Millions of residents, business owners and workers began digging out on Sunday from a massive blizzard that brought Washington, New York and other northeastern US cities to a standstill, killing at least 19 people in several states.
The storm was the second-biggest in New York City history, with 26.8 inches (68 cm) by midnight Saturday, just shy of the record 26.9 inches set in 2006, the National Weather Service said.
Thirteen people were killed in weather-related car crashes in Arkansas, North Carolina, Kentucky, Ohio, Tennessee and Virginia on Saturday. One person died in Maryland and three in New York City while shoveling snow. Two died of hypothermia in Virginia, officials said.
On the New Jersey shore, a region hard-hit in 2012 by Superstorm Sandy, the storm drove flooding high tides.
After dumping about two feet of snow on the Washington area, the storm unexpectedly strengthened as it spun northward and slammed into the New York metropolitan area on Saturday, home to about 20 million people.
Winds gusting to more than 40 mph (64 kph) sculpted drifts many feet high, burying cars.
New York Governor Andrew Cuomo declared a state of emergency, as did 10 other governors. A ban imposed on all travel on New York City area roads and on Long Island, except for emergency vehicles, was set to end at 7 a.m.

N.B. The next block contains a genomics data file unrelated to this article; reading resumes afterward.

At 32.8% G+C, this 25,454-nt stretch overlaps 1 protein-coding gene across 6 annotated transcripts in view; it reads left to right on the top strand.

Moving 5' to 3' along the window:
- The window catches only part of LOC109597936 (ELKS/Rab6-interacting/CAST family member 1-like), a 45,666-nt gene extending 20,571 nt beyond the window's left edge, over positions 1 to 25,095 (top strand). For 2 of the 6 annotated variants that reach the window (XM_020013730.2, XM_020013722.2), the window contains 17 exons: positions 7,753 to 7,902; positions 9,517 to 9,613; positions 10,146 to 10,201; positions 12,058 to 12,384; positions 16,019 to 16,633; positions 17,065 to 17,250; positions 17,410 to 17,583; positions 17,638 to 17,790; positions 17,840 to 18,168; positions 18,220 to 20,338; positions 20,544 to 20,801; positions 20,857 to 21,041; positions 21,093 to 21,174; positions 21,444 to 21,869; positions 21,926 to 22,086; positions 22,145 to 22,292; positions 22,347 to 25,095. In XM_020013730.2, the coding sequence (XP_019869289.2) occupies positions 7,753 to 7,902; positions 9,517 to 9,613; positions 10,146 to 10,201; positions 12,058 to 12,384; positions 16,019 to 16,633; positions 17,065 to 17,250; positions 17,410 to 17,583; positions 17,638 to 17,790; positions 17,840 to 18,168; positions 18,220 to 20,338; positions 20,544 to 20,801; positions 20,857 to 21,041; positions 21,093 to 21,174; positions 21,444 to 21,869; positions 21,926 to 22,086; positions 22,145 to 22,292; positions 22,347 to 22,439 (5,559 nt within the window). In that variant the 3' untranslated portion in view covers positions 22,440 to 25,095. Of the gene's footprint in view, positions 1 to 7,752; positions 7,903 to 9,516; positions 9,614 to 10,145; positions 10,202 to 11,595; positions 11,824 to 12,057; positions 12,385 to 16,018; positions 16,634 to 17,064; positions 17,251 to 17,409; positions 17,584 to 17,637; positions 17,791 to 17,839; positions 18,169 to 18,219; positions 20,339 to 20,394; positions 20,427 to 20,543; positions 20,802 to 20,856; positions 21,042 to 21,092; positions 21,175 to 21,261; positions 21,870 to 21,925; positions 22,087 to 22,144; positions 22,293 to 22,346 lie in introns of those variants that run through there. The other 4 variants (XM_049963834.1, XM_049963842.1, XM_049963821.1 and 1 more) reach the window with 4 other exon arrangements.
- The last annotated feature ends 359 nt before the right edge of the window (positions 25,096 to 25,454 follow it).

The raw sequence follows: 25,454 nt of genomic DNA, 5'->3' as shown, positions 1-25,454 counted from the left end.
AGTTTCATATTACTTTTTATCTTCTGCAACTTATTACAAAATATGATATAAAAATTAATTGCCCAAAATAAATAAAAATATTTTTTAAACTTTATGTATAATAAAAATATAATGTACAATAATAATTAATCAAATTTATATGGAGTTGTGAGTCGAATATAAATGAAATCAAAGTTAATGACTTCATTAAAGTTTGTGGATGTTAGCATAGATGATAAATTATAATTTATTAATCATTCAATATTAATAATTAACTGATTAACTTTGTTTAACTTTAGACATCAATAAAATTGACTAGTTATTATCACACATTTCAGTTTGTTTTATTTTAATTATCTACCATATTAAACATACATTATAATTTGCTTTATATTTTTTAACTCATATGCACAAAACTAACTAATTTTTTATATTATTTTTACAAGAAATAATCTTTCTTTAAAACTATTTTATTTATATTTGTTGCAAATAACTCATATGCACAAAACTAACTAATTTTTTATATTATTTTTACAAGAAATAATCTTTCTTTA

on Sunday. Bridges and tunnels into the city were also set to reopen.
Subways running above ground and trains operated by the Long Island Rail Road and Metro-North halted service on Saturday and were to be evaluated for service restoration at 6 a.m.
By early Sunday the storm had all but moved off the coastline, with remnants trailing over parts of Long Island and Cape Cod. Much of the northeast was expected to see a mix of sun and clouds on Sunday with temperatures just above freezing.
Given the massive storm’s impact, it was too soon to tell how much Wall Street’s reopening on Monday would be affected.
Broadway theaters canceled Saturday matinee and evening performances at the urging of the mayor, and a Bruce Springsteen concert set for Sunday was called off.
As an otherworldly quiet descended on the usually bustling city of 8.5 million, the nation’s most populous, tourists and residents took to city streets, venturing into the expanses of parks, some on skis. Others built snowmen and had snowball fights.
Authorities in New York and New Jersey halted public transportation and the Washington Metropolitan Area Transit Authority took the rare step of suspending operations through Sunday.
About 3,500 flights were canceled on Sunday, with more than 600 already canceled for Monday, said FlightAware.com, the aviation data and tracking website.
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